Special Report

The Cost of a Computer the Year You Were Born

Apple I, 1976
Source: Wikimedia Commons

>Notable computer:
Apple I
>Price tag: $667
>Inflation adjusted price: $2,778

The Apple I was the first product sold by Apple. It was originally designed for computer hobbyists who could make use of its bare circuit board. After Steve Jobs added a keyboard and display to its design, the Apple I was sold as a consumer product for $666.66. It was replaced by the more user-friendly Apple II the following year.

Apple II, 1977
Source: Wikimedia Commons

>Notable computer:
Apple II
>Price tag: $1,298
>Inflation adjusted price: $5,079

In 1977, the world was introduced to a personal computer that dramatically improved on the Apple I. Notably, the Apple II provided the entire personal computer package. It was pre-assembled, rather than in a kit. It is considered by many the first widely successful PC.

IBM 5110, 1978
Source: Wikimedia Commons

>Notable computer:
IBM 5110
>Price tag: $9,875
>Inflation adjusted price: $35,912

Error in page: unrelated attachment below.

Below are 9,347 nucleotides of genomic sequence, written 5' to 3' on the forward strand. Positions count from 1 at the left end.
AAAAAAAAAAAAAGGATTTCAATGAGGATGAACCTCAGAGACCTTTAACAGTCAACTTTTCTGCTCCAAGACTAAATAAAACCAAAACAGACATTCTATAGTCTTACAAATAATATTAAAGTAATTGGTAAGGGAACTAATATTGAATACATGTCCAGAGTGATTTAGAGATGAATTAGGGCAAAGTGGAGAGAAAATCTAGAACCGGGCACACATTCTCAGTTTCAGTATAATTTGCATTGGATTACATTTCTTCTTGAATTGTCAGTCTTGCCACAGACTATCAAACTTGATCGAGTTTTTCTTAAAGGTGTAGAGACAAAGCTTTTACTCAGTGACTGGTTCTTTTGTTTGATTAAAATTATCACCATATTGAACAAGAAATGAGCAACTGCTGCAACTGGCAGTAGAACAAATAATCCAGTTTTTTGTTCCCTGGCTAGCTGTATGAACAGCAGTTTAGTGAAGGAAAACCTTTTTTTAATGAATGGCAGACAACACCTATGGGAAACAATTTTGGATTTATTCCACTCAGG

The IBM 5110 was designed to be an affordable machine to assist businesses with accounting and reporting. Despite the company’s hopes, the computer never achieved mainstream success. Incidentally, 1978 was the year computers were first installed in the White House. Staffers in the president’s home were given access to Hewlett-Packard’s far more expensive HP 3000.

Heathkit H89, 1979
Source: Wikimedia Commons

>Notable computer:
Heathkit H-89
>Price tag: $1,595
>Inflation adjusted price: $5,232

Even after pre-assembled machines such as the Apple II were being sold, many still bought personal computers sold as kits. Like many kits at the time, buyers of the H-89 needed to put together and even solder some components.

Commodore VIC-20, 1980
Source: Wikimedia Commons

>Notable computer:
Commodore VIC-20
>Price tag: $299
>Inflation adjusted price: $860

Though it would not be released until January the following year, the Commodore VIC-20 was announced in June 1980. Once released, the Commodore was extremely popular and the company struggled to produce the VIC-20 fast enough to meet demand. The machine was also the first computer to ever sell more than a million units.